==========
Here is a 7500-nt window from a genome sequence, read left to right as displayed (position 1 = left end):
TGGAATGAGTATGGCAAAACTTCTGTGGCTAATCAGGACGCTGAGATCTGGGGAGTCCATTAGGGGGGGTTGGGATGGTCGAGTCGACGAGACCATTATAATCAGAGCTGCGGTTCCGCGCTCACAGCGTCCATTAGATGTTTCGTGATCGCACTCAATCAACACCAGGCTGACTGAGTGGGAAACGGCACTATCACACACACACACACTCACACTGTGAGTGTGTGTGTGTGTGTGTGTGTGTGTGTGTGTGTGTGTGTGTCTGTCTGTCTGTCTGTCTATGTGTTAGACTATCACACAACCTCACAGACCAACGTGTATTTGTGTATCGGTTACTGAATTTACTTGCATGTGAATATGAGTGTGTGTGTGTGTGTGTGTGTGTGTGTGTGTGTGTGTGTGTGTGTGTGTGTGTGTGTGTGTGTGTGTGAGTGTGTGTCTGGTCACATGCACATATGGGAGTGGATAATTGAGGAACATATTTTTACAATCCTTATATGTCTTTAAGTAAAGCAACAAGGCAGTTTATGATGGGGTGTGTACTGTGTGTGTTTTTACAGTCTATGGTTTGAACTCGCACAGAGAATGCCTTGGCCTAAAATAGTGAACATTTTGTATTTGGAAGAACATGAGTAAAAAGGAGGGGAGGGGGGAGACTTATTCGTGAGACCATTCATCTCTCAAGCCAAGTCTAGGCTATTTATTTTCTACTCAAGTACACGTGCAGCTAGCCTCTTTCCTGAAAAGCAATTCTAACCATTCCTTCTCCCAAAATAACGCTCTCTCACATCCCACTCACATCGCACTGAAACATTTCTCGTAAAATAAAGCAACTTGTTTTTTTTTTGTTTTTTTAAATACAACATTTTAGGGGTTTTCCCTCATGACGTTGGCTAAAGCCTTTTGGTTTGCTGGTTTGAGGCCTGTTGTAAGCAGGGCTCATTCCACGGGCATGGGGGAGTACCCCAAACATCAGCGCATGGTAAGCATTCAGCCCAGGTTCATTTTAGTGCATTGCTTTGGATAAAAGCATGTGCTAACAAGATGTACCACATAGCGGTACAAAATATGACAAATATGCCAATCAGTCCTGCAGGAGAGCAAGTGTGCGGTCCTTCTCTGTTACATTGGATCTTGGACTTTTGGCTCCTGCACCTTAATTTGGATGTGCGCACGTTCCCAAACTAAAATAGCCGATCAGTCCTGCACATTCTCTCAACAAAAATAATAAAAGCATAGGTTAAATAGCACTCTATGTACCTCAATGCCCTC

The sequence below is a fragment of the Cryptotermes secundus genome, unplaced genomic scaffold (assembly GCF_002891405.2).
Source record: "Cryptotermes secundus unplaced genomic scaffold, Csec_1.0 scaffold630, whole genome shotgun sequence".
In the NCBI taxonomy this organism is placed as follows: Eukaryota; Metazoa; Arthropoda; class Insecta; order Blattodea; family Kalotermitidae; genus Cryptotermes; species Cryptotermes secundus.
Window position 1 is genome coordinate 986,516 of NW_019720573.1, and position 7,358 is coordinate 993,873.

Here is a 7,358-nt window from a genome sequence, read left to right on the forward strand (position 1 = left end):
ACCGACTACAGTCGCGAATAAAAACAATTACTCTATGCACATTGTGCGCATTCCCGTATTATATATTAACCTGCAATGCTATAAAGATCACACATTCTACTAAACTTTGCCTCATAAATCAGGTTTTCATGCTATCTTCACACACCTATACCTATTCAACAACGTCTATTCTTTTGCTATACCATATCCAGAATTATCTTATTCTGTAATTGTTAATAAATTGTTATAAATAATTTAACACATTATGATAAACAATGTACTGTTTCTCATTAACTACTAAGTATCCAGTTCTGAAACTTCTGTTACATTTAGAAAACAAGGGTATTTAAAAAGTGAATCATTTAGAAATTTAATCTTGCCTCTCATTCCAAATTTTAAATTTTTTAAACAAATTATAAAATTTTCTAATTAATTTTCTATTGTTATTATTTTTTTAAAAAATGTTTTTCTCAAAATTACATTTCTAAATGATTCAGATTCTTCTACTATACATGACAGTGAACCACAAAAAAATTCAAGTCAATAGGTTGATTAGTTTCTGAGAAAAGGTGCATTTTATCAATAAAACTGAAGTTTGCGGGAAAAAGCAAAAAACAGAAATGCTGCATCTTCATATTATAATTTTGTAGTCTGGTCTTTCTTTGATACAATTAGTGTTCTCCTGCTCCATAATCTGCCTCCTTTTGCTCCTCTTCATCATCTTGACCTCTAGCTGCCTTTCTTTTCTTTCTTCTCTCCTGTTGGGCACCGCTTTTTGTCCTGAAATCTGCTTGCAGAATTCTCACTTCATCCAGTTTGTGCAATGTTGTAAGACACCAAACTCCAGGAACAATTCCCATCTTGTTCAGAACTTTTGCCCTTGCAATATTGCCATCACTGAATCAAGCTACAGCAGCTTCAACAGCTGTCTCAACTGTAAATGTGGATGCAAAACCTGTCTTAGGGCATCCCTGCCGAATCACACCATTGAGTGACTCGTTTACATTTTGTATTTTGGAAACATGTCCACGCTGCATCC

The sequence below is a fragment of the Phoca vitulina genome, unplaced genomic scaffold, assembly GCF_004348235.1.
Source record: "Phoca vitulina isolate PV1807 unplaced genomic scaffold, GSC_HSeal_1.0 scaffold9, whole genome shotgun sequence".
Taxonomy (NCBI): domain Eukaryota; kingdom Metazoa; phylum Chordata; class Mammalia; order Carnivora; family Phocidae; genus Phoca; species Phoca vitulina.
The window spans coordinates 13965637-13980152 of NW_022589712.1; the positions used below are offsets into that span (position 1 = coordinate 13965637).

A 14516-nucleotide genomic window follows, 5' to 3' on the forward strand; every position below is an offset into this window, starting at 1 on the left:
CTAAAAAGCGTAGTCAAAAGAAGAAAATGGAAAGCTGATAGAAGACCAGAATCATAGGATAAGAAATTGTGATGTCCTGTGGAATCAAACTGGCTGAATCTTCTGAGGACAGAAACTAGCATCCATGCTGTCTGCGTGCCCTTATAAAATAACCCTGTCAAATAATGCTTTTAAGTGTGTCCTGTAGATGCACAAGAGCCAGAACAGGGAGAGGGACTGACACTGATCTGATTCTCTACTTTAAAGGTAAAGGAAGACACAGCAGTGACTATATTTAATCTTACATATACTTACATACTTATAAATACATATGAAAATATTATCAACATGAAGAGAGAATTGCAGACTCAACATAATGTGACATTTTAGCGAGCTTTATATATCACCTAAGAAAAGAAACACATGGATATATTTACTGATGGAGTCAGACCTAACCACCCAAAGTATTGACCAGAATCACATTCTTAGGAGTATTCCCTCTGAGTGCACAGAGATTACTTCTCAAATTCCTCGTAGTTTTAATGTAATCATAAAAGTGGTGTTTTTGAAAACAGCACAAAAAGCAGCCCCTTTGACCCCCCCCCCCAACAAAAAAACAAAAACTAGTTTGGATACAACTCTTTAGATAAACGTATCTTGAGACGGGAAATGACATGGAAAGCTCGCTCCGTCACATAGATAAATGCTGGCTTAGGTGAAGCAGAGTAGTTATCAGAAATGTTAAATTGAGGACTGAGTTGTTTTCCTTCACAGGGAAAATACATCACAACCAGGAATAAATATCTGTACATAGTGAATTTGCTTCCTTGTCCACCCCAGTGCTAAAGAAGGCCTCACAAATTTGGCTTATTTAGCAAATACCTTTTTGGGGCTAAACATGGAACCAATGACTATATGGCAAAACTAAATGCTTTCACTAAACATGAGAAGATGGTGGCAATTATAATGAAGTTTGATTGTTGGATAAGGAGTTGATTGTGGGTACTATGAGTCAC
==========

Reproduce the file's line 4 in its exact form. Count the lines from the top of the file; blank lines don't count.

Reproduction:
Source record: "Cryptotermes secundus unplaced genomic scaffold, Csec_1.0 scaffold630, whole genome shotgun sequence".